We were unprepared for this May rocket launch weekend. Toni and I were up late into the evening preparing a couple of rockets to send high into the skies. We departed early in the morning, made a brief stop at 7/11 for some java, and headed to the Central Sod Farm on Maryland’s Eastern Shore. We manage to cross the bridge just ahead of the Dover NASCAR traffic. The weather at the sod farm was mild with intermittent blue skies, clouds, and low winds. It was a very nice day to fly some rockets.
We completed some minor field setup preparations and set back to watch some early flyers so we could judge the upper and lower wind conditions. Misjudging the wind conditions at the sod farm results in a rocket sacrifice to the tree gods. Such a lofty landing will put a rocket out of commission until the tree gods decide to give it up or a well paid tree trimmer retrieves it. Some lucky flyers only had to wait a couple of years before recovering from one of these landings, but for the most part, the treed rockets will slowly be devoured by the elements over time.
With an idea on how the winds were blowing, I started my preparations of the newly repaired Shaken, Not Stirred. Shaken, Not Stirred suffered slight zipper damage from Red Glare VIII. This would be Shaken, Not Stirred’s 25th flight and I hope for many more flights after this. After checking everything twice, I took the rocket to the pad, armed the electronics, and connected the igniter. The fact that Shaken, Not Stirred had already survived 24 flights meant I must have been doing something right. I took the launch card to the Launch Control Officer (LCO) and waited for the final countdown.
Previously I had discussed with the LCO his subliminal ratings of each rocket that he launches with the words “nice” and “very nice”. This was to be no different. At the conclusion of the countdown, Shaken, Not Stirred leapt from the pad on a perfect trajectory. Apogee was achieved at 1,252 feet where the drogue was deployed. The backup charge fired close behind and Shaken, Not Stirred descended until the mains were successfully deployed at 400 feet. Shaken, Not Stirred touched down close to the pads to end its perfect 25th flight. Enjoy its 25th flight here and count the ratings. I counted 8 “nice” and 4 “very nice”. Was the LCO making fun of me?
While I was retrieving Shaken, Not Stirred, Toni was busy preparing her rocket, Sally Ride. Toni chose a Loki J528 and soon had the rocket on the pad. The breeze had picked up slightly but the countdown continued. When it reached zero, Sally Ride quickly ascended on a plume of white smoke until arcing over at an even 1,500 feet. The drogue deployed and Sally Ride descended until the main parachute was ejected at 700 feet. Sally Ride majestically floated down under her large patriotic main parachute until touching down at the field’s edge. Toni had a perfect flight but she did not receive as many “very nice”s as Shaken, Not Stirred. See Sally Ride fly and recover here.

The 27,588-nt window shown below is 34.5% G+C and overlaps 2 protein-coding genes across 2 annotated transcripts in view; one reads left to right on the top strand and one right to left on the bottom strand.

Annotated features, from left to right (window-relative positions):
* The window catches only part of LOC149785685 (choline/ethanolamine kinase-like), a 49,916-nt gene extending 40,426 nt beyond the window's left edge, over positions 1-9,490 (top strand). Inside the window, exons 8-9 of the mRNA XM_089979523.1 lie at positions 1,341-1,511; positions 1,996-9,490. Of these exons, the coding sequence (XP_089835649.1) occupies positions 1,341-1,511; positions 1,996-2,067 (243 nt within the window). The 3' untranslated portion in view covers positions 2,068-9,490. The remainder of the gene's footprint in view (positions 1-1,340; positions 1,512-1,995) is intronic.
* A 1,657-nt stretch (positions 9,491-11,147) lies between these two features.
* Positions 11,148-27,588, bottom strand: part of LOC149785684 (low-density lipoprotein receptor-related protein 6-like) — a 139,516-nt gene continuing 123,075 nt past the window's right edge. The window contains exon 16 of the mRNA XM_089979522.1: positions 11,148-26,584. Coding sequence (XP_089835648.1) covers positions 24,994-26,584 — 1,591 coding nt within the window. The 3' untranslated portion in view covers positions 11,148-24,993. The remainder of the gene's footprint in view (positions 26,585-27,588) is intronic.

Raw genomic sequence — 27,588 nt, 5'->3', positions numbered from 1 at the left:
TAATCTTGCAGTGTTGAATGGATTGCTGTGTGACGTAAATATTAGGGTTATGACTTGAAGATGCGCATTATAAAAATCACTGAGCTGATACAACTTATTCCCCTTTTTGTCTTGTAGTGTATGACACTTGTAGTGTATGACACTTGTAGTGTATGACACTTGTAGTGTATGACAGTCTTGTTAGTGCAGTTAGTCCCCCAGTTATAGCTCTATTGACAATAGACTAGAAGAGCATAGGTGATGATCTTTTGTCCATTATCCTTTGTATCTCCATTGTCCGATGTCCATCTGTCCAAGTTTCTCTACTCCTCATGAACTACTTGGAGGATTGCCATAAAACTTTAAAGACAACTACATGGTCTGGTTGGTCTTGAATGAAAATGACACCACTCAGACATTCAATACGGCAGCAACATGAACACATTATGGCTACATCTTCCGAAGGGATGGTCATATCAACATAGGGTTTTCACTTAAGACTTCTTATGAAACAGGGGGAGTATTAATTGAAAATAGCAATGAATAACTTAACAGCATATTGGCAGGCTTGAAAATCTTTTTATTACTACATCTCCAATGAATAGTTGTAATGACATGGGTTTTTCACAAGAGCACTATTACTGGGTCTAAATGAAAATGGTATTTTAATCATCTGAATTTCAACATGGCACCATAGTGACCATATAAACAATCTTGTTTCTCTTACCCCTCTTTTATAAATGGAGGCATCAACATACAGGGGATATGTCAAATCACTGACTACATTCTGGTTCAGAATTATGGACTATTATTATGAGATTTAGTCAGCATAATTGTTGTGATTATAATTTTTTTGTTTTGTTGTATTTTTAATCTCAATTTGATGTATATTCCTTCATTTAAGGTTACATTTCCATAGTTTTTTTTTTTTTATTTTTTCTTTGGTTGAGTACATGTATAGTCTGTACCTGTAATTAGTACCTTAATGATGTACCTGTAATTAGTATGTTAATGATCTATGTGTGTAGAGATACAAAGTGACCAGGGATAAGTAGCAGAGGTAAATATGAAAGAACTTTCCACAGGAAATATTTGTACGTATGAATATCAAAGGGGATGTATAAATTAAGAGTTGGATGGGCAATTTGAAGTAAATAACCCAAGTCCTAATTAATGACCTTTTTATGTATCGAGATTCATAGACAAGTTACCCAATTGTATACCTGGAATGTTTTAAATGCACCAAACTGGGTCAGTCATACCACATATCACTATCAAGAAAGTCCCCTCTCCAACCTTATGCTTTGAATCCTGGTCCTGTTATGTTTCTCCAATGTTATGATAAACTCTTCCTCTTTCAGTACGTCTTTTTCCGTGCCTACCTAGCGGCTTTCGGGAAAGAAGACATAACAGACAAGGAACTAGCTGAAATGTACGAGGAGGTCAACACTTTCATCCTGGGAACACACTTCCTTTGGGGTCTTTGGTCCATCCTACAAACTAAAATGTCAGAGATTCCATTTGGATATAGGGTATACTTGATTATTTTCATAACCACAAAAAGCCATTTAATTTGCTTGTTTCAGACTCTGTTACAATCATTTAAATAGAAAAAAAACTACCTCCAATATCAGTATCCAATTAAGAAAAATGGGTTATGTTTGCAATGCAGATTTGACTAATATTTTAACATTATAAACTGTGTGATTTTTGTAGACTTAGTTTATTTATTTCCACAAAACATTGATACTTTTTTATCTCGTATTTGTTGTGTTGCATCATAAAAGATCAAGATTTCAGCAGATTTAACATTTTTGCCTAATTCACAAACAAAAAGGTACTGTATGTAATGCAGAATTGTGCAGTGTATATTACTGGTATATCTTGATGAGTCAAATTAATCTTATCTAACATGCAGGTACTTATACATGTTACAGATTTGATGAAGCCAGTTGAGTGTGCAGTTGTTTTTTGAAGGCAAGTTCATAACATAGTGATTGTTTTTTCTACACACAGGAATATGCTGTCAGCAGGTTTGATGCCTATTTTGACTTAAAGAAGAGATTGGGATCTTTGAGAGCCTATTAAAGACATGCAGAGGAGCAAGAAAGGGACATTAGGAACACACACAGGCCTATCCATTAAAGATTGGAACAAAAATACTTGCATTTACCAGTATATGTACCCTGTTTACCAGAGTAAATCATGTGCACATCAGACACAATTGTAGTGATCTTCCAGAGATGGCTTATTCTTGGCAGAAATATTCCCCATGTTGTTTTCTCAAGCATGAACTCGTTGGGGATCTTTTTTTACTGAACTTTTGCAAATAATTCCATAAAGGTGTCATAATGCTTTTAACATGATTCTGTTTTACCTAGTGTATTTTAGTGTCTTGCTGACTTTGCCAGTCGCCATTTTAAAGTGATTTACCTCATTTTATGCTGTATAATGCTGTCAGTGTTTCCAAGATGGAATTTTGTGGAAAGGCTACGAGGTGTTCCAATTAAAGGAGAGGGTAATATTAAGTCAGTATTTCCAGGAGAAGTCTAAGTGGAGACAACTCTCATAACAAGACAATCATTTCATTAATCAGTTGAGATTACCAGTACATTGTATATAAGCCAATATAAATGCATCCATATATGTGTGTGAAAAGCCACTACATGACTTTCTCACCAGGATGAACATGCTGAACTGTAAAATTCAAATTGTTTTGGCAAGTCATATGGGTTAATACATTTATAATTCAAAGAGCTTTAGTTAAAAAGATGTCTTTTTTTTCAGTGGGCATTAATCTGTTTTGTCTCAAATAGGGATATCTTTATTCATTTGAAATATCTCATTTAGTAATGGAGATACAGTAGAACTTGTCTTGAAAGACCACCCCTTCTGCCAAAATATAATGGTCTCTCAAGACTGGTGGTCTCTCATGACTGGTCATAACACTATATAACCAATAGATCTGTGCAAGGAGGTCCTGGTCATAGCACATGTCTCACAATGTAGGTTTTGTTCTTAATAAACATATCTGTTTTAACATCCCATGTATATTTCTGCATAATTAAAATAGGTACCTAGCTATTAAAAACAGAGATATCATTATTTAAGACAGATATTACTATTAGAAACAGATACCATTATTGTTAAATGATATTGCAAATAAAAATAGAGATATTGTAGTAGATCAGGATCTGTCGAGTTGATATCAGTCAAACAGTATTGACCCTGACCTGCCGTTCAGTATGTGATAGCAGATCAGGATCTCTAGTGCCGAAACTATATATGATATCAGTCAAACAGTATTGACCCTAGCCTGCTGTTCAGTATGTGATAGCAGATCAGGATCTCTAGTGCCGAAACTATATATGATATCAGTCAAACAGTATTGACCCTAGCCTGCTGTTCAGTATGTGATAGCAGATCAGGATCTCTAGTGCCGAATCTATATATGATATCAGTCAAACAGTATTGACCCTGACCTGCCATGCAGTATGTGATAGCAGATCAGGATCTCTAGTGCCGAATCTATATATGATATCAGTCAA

Next on the pad was my original Level 1 rocket, R2/V2. A G80 motor was assembled and installed into the aft end. The G80 motor is the perfect motor for the sod farm. The G80 can send smaller rockets out of sight but it only sends R2/V2 to about 800 feet, which is perfect for a nice “low and slow” flight at the sod farm. R2/V2 arced over at apogee where the yellow main parachute was ejected and deployed. R2/V2 slowly descended and landed in the dusty plowed field without damage. Enjoy R2/V2’s return to the sod farm here.
Our goal was to fly three rockets and recover them without damage. With our mission accomplished, Toni and I unpacked our picnic lunch and enjoyed some roast beef sandwiches washed down with some refreshing Propel water. We putzed around cleaning motors, RSOing, filming other flights, and lending a hand to anyone that needed it. After the last flight, we packed up the field and gathered around the flight line. It was a beautiful evening and no one wanted to go home. Finally fears of the Dover NASCAR traffic forced us to slowly trickle away from the flying field and start our journeys home.
There was considerable traffic on the way home but there were no backups. Soon we were back on the Maryland’s Western Shore and at the last minute we hung a left towards Old Stein Inn. We were lucky enough to get a table in the Biergarten where we washed the taste of spent rocket fuel from our mouths with authentic Bavarian beer while enjoying a delicious German dinner. It was a great end to a great day of flying rockets. Toni committed herself to completing her new rocket project before the sod farm season comes to an end. We arrived home at 09:30 PM, tanner from when we left, and with no regrets. Enjoy some more of the day’s flights here. Until next launch . . .